Home » Injury and Pain Psychology Support: Case Study 1
Alice: A full-time business owner and mum in her mid-40s.
Alice started to have frequent and excruciating lower, back pain whilst working long hours at her computer to meet an important contract deadline. She made adjustments to her workstation, took over-the-counter pain meds, stretched when the pain become too intense, and often put hot water bottles behind her back. After a few weeks, the pain also came when she was in restaurants/pubs or travelling for long periods.
Her physio gave her several exercises, which she did as instructed. After a few sessions, the physio said her pain had no physical cause and that she ‘needed to change her life’. Feeling angry and abandoned, Alice didn’t know what to do. The pain had to go, but she was happy with her life and proud that she’d achieved a good work-life balance.
The daily pain stopped when the important contract finished, but it came back a couple of times a week. She became wary of playing with her child and meeting friends in pubs and restaurants, and dreaded, the unpredictable and painful ‘bad work days’. Worrying that the pain might affect the rest of her life, she decided to see if our support might help.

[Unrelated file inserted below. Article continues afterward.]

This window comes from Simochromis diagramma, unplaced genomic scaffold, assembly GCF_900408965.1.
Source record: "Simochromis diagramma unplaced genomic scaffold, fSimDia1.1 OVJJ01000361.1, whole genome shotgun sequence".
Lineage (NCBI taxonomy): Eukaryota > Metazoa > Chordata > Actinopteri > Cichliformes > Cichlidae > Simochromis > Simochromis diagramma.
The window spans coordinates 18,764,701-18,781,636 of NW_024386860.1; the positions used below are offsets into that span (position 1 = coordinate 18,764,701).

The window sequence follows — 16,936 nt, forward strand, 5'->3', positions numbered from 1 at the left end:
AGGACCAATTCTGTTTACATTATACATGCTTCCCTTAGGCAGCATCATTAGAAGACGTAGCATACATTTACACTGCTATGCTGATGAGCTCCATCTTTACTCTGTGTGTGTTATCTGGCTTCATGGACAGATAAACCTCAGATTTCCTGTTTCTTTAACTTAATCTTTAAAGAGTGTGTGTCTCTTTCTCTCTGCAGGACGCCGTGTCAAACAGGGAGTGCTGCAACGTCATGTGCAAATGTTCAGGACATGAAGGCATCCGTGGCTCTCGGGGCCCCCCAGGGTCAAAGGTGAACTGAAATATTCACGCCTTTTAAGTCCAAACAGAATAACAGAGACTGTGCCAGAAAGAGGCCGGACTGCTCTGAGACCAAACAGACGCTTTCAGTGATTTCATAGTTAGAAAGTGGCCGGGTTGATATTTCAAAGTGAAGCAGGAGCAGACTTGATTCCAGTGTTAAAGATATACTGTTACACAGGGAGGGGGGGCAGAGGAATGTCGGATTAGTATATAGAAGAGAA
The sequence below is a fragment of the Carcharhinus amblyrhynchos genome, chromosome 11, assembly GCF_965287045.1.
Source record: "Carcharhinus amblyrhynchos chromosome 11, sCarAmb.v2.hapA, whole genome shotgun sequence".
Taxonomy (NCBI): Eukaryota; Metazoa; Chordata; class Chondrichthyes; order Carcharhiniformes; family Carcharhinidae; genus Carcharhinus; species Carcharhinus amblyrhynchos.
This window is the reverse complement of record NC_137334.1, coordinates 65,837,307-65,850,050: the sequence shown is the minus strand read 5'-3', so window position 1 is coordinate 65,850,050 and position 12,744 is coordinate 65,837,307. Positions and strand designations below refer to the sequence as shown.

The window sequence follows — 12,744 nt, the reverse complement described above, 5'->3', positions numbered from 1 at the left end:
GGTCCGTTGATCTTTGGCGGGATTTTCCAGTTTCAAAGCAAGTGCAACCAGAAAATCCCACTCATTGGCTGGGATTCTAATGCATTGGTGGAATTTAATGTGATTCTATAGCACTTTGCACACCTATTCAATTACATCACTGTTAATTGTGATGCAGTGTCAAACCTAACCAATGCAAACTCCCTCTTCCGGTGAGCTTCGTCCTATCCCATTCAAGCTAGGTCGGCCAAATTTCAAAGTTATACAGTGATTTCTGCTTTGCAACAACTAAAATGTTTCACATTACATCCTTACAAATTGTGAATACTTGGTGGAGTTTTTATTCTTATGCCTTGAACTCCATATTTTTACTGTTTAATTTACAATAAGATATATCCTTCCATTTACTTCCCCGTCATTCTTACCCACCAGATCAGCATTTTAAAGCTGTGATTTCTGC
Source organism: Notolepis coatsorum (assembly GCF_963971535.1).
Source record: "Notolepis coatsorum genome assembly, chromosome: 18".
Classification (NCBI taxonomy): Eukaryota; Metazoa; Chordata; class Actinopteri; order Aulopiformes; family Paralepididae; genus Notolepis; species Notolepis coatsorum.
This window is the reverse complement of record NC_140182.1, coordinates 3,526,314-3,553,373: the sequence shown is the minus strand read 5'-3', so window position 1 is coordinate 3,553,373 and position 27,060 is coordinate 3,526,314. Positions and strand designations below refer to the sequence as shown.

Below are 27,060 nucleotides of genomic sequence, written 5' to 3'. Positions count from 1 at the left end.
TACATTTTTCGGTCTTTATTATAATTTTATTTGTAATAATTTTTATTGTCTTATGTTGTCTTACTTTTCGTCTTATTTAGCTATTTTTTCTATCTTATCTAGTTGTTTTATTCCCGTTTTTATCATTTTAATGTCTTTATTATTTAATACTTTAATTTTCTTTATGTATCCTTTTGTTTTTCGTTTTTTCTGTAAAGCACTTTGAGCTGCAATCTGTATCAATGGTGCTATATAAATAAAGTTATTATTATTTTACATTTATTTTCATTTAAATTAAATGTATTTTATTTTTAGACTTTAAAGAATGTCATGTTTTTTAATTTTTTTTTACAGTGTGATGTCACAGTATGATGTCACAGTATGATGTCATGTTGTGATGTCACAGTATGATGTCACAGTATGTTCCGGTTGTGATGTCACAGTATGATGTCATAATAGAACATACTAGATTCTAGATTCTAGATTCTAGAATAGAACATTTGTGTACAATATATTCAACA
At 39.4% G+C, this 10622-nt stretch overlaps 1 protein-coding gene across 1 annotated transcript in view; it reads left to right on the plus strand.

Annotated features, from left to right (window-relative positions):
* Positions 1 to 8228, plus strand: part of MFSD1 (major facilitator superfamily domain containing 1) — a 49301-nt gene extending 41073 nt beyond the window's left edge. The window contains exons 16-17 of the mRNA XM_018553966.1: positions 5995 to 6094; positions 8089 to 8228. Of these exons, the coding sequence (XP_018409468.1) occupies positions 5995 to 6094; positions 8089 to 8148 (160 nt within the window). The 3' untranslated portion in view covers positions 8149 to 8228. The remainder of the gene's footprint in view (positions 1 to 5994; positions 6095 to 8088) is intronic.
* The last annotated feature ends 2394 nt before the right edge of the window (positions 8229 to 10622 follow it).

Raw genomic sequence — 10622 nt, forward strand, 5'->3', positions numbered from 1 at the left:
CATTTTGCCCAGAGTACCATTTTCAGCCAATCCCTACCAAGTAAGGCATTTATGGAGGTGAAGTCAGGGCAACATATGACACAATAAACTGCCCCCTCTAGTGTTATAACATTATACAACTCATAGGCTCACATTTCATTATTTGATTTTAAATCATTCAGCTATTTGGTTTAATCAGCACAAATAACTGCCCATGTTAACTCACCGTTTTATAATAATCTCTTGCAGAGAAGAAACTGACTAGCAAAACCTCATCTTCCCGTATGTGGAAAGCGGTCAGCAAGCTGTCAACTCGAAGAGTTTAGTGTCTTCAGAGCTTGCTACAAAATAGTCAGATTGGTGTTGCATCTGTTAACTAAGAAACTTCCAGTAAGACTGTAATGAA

How Support Helped
Early on, Alice realised the unhelpful pain beliefs that led her to think and act in ways that made the pain worse. After a couple of sessions, she had a good understanding of pain. More importantly, she understood the main causes of her pain and what she could do to prevent and manage it. As she became able to talk about her pain and needs more confidently, she started to make small adjustments at work and within her personal life.
Alice has pain very occasionally. When she feels it coming on, she acts quickly to stop it. In essence, she is continuing life as normal, and no longer fears that pain will affect her future life.